By Jeremy Hallock
By James Khubiar
By Observer Staff
By Kelly Dearmore
By Jim Schutze
By Rachel Watts
By Lauren Drewes Daniels
All three men were once familiar figures on the local scene, having been in bands you probably heard of even if you only drove through Deep Ellum: UFOFU, Comet, Tripping Daisy, When Babies Eat Pennies, Captain Audio. But at the end of 2000, they decided they had to lose themselves in New York to be discovered all over again. "What's kind of discouraging about Dallas," Garza says, "is that a few people will care, but after a while you can't be playing shows to the same people, because even they will be like, 'OK, man, I'm done. I got it.'"
They moved to Brooklyn and got a place together where they could live and practice all day and all night. It cost them girlfriends, friendships, jobs. They were broke, sometimes broken. Until, one day, Brandon and Ben and Josh got damned near everything they ever wanted. You know the cautionary tale? Well, this is the opposite.
On May 18, Warner Bros. Records subsidiary Reprise released Secret Machines' full-length debut, Now Here Is Nowhere. It's far too early to deem it a commercial success, because it has sold a little more than 10,000 copies in the past month--a respectable figure for newbies but still a fraction of what Warners and the band anticipate. Yet sales figures are only a footnote to this tale, which began with a fortuitous phone call and ends, for the sake of this article, with the band's appearance on The Late Show With David Letterman this Thursday, June 24. In between are the star-making stories that appeared well before the album was available in stores. In between is an experiment that proved you could indeed sell music online and build a deafening digital buzz. In between are the executives at a major label who fell in love with a band and didn't cheat on them after the vows were exchanged.
"We've always been so careful who we work with," Brandon says, after the van has pulled into Cleveland. "It's never really been about 'This person's really powerful and can get us this.' It's always been about enlisting people in our crazy vision, which is the Secret Machines...It's a gamble to invest your money on three guys trying to make a crazy record. I mean, rock and roll is on the fringe these days, and we're on the fringe of the fringe. It takes a lot of guts on their part."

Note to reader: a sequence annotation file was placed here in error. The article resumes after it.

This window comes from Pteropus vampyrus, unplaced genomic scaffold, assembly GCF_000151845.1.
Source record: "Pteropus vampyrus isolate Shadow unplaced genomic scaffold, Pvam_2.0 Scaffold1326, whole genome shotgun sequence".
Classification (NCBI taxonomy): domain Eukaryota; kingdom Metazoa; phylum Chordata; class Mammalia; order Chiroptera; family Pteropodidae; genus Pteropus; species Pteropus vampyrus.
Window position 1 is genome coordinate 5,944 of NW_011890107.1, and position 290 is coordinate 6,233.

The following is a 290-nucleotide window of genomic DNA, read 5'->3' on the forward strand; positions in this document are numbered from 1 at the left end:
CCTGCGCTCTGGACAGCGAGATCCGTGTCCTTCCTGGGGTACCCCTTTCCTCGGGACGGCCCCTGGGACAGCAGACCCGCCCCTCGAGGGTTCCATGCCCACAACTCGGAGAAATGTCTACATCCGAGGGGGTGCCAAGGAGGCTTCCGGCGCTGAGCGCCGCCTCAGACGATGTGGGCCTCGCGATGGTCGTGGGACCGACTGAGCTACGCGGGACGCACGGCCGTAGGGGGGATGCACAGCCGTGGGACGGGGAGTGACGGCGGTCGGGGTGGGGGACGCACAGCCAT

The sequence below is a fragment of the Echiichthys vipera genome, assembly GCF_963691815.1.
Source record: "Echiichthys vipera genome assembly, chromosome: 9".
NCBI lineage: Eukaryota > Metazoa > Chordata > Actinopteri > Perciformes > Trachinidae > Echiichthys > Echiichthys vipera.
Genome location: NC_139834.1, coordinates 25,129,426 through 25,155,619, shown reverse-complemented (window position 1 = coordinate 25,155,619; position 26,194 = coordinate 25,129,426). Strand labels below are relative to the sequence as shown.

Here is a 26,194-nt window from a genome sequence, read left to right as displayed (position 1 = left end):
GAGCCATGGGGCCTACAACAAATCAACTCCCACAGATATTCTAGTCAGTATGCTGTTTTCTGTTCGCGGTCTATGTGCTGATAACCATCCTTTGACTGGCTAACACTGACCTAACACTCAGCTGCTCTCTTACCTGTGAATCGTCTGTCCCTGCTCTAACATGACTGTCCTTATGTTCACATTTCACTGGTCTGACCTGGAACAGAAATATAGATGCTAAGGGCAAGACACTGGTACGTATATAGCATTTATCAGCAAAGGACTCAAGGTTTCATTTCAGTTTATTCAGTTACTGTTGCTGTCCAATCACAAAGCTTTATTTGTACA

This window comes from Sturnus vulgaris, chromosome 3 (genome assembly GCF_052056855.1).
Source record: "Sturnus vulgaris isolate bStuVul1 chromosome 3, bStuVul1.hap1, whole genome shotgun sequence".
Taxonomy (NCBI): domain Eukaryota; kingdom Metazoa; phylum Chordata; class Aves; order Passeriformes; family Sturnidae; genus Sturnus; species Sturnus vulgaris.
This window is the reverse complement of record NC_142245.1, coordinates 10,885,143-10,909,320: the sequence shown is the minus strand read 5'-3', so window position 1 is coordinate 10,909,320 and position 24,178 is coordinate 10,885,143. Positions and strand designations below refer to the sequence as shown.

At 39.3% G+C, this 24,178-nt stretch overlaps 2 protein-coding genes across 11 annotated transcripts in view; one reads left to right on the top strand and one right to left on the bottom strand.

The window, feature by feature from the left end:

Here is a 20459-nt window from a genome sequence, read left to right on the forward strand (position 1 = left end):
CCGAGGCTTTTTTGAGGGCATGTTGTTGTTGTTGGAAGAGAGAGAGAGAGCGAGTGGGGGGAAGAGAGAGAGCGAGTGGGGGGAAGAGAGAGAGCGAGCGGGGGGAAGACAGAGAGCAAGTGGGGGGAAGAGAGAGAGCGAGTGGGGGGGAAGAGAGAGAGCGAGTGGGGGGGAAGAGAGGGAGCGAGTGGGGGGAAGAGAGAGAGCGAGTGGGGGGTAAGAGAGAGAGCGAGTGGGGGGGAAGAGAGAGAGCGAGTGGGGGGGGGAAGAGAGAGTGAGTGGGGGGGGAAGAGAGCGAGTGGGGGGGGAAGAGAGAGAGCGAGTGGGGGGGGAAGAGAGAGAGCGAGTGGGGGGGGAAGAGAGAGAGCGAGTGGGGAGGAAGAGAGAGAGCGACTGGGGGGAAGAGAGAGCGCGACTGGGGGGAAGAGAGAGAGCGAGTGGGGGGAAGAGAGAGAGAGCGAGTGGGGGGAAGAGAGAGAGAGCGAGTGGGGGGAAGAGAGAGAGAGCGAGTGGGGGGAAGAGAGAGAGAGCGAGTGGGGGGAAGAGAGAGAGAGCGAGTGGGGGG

Now Here Is Nowhere is not the sort of album majors look forward to marketing. It contains Spiritualized melodies fused with Beach Boys harmonies, Zeppelin drumming pounding over New Order singing; it's a rock-and-roll history lesson spread over nine songs encompassing everything from Krautrock to Britpop to prog. Now Here Is Nowhere bulges with epic pop songs that sound as good pulsing through the stoner's headphones as they do booming from a car stereo's speakers on a hot summer day.
But it's not enough just to make a great record. If that were the case, then Richard Thompson and Nellie McKay would fill arenas and Britney Spears would be hanging off a pole at Silver City while the guys from Hoobastank slip dollar bills in her T-back. The pop charts, which have made room in recent weeks for PJ Harvey and Modest Mouse and Diana Krall and Franz Ferdinand and OutKast, suggest there's an audience starving for something other than junk food. But trying to sell a band like Secret Machines, with its nine-minute CD bookends and anthemic space jams, remains a difficult proposition, like selling eggplant-goat-cheese-and-fig sandwiches at McDonald's.
Secret Machines got lucky, though. Brandon and Ben and Josh stumbled across the secret machinery of the music industry, those invisible players who transform nobodies into somebodies till it feels as though you've always known their names.
Not even two years ago, it appeared as though the band's move to New York might have been ill-advised. Despite some good reviews in the local weeklies, including the New York Press' proclamation that Secret Machines was the best live band in town, no labels had come calling. So the band moved to Los Angeles for a month, and toward the end of their stay, clubs were crowded with label reps eyeing each other.